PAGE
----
Critic Reviews



Based on 27 critic reviews provided by Metacritic.com
Gripping, hair-raising documentary.
One of the best films of the year.
The documentary equivalent of a page-turner.
A mesmerizing psychological thriller bulging with twists, turns, nasty insinuations and shocking revelations that might have leapt from the pages of a Patricia Highsmith novel, The Imposter is all the more astonishing because it actually happened.
Despite a bunch of fourth-wall-breaking re-enactments, the look is consistent with most TV true-crime stories. But the way Layton parcels out information makes this story as strange and fascinating as anyone could desire.
This is a train wreck you think you see coming, but no matter how prepared you are the nature and extent of the damage will overwhelm you.
A movie that offers hard speculation and harder truths. You won't be able to get it out of your head.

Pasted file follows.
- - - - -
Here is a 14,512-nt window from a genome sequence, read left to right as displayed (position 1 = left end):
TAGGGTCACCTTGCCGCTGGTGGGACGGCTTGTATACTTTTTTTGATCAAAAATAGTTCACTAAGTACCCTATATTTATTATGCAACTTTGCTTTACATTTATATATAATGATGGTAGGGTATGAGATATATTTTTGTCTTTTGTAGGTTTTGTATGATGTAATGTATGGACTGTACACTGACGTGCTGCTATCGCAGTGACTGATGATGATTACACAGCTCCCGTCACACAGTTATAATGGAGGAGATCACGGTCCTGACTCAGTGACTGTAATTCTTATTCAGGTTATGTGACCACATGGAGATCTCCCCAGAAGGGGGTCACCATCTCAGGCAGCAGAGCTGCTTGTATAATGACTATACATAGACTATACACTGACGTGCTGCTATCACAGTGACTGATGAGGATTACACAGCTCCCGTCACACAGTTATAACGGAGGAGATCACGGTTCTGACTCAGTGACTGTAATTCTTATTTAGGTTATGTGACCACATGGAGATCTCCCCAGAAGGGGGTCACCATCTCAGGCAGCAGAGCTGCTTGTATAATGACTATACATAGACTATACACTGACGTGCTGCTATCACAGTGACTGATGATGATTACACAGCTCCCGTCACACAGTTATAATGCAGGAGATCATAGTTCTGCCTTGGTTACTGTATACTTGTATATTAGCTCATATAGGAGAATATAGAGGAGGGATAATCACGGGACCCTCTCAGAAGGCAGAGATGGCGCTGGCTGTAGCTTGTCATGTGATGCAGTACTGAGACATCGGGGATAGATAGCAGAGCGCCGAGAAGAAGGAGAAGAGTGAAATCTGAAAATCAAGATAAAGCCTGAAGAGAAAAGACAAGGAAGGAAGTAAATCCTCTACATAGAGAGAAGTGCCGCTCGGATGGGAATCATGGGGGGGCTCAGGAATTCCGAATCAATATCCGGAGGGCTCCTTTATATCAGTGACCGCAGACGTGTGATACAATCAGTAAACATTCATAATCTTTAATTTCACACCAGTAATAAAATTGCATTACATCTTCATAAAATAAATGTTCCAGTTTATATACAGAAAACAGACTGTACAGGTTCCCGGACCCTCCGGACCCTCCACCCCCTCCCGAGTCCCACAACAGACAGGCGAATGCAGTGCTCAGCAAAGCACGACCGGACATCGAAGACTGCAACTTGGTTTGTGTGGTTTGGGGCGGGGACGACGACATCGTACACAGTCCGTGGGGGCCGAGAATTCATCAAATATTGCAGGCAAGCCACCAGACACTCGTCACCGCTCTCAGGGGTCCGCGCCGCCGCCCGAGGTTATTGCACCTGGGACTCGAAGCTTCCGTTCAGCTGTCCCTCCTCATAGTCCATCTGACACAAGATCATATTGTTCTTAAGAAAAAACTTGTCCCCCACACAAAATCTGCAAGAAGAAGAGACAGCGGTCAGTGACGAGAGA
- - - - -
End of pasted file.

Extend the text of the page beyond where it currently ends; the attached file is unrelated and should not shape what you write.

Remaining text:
What's most fascinating are the movie's larger questions about why some people tell impossible lies -- and why others believe them.
The most fascinating aspect of The Imposter, though, is why the missing boy's family believed his story.
The utterly bizarre story made national news when it broke, has since provided much magazine fodder, and popped up only two years ago adapted into a dramatic feature. Now it receives the documentary treatment and, in the devilishly manipulative hands of director Bart Layton, what a treatment it is - the weirdness just gets weirder.
The film shrewdly opts not to proffer its own hypothesis about the true reasons behind the Gibson family buying Frédéric Bourdin's story.
As a thriller, The Imposter is gripping. As a documentary, it provokes confusion and annoyance.

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